Microsoft Asks Xbox Series X Owners If They Have PS5 Envy Over This Exclusive Feature

PS5 Controller
November 2020 saw the introduction of four next-generation game consoles: the PlayStation 5/PlayStation 5 Digital Edition and the Xbox Series X/Xbox Series S. While the Xbox Series X is technically the most powerful of the bunch with respect to its CPU and GPU specs, it's the PlayStation 5 that has garnered the most attention due to exclusives like Spider-Man: Miles Morales and its new DualSense wireless controller.

The DualSense controller has drawn particular attention for its adaptive triggers, which can vary their resistance if game developers decide to take advantage of the feature. For example, in basketball games, the triggers might be harder to press to fire off the perfect jump shot as your players begins to feel fatigued. And the pack-in game Astro's Playroom serves as the perfect demo for the adaptive triggers when combined with the haptic feedback, giving players the sensation of running on ice or through sand for example.

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Xbox Series X and Xbox Series S

In comparison, the Xbox Series X and Xbox Series S don’t bring a real revolution in controller design or operation. Needless to say, some Xbox Series X/S gamers might have a bit of PlayStation 5 envy when it comes to the Dual Sense controller, and Microsoft is looking to probe customers on their acceptance of the features found on that controller.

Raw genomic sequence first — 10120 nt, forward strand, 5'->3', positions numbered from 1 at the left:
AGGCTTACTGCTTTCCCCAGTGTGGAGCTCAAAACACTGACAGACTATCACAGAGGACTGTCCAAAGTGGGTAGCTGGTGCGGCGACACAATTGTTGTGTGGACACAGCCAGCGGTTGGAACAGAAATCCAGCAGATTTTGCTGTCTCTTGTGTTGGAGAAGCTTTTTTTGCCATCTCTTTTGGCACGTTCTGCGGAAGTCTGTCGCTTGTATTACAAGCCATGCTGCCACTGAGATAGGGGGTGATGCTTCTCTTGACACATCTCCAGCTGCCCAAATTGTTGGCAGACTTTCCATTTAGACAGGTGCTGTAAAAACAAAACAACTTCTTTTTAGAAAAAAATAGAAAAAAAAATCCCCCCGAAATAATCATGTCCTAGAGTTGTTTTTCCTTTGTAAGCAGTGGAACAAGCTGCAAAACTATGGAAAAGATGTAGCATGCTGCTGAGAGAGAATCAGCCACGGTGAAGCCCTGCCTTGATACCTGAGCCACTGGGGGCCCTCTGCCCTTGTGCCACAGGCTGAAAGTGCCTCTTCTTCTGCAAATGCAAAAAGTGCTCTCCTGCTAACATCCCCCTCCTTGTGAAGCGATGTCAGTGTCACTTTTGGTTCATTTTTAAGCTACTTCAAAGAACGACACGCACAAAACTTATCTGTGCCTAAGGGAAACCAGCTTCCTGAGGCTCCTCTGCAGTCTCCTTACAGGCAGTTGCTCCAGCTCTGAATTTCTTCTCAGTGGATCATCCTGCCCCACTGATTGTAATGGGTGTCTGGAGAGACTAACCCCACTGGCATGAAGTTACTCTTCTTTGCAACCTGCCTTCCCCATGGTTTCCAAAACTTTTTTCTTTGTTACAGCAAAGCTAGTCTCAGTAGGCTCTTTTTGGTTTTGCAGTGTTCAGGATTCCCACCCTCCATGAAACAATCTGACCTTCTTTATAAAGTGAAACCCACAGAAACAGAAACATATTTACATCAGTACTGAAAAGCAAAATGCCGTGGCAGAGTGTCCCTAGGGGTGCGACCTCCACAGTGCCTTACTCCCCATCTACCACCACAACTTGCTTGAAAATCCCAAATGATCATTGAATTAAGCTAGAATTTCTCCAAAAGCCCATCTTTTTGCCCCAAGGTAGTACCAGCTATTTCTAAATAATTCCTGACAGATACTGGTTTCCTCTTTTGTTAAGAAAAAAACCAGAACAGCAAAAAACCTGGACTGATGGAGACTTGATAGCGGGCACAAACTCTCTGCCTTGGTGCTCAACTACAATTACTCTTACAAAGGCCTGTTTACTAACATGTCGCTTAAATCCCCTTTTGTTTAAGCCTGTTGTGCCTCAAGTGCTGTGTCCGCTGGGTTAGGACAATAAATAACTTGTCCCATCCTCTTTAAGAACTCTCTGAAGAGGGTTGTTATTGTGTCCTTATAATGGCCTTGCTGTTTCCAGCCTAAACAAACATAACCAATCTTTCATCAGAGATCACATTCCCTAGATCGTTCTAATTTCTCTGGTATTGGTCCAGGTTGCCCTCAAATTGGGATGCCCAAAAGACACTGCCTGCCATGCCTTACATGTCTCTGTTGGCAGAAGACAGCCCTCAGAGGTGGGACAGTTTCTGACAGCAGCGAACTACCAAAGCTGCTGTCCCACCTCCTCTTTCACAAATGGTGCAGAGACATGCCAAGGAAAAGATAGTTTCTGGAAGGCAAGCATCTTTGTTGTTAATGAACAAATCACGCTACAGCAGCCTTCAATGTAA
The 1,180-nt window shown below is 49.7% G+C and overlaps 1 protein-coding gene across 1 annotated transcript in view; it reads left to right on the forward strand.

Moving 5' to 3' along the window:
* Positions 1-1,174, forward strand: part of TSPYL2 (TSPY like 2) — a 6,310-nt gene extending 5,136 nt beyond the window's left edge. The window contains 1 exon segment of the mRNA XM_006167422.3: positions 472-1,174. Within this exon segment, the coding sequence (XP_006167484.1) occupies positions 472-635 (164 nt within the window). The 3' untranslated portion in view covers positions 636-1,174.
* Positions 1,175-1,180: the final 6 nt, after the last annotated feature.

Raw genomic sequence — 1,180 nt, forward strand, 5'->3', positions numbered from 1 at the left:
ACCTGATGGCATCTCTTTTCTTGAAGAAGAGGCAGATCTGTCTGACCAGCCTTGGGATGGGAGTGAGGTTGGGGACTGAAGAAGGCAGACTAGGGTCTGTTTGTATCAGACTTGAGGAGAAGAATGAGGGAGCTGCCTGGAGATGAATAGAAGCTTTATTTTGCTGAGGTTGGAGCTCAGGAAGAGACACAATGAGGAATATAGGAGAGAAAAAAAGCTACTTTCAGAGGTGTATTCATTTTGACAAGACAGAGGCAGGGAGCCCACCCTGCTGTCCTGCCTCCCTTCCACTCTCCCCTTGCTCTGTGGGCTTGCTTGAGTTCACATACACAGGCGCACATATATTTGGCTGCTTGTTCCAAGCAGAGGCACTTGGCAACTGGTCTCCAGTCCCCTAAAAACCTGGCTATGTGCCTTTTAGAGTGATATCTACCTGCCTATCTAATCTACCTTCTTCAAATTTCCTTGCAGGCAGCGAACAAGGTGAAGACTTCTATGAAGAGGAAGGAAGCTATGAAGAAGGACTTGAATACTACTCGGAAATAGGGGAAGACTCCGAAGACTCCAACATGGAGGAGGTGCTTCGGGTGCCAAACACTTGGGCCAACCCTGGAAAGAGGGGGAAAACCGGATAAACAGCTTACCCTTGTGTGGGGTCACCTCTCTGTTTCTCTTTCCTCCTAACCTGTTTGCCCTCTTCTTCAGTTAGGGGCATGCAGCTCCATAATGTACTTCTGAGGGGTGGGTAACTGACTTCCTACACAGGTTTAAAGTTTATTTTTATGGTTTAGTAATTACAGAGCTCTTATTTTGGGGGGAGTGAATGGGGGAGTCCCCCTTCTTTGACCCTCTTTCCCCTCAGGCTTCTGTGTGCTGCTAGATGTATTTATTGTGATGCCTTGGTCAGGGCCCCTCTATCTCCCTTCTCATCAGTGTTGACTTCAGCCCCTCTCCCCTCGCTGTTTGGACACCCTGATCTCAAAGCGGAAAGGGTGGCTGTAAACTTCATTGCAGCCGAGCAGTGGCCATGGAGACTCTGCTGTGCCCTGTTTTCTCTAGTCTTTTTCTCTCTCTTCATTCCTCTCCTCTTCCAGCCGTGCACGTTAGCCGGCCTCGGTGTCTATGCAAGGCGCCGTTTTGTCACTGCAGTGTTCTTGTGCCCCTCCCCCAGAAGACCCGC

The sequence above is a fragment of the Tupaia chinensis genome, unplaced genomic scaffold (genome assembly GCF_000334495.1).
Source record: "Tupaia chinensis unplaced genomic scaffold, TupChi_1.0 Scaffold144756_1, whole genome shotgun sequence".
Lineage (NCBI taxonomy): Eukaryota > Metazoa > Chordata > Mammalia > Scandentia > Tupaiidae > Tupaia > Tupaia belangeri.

In a survey sent out to Xbox Series S/X gamers, which was seen by Tech Radar, Microsoft asks several questions about console, including whether it is of high quality, and if it is desirable. But perhaps more telling is that there's a question on the survey asking if the console feels "next gen". 

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PlayStation 5 DualSense Wireless Controller

Moving further down the list, Microsoft specifically throw out this statement: "I am aware of features on the PlayStation controllers that I wish were on the controller that came with this console." The seems like a direct acknowledgment that Microsoft might have missed the boat by not making more drastic improvements to its controller. After all, the controller is the primary point of interaction, and if the games themselves don't necessarily look next-gen, gamers would perhaps at least like a more distinguishable sensory experience to spice things up a bit.

However, game consoles are not static, as they continually evolve over their lengthy lifecycles. We're sure at some point that we'll see even more powerful Xbox Series consoles down the road with beefier CPUs and GPUs along in a smaller chassis. Likewise, there's still plenty of time for Microsoft to add DualSense-esque features to future controllers that can be enjoyed by all.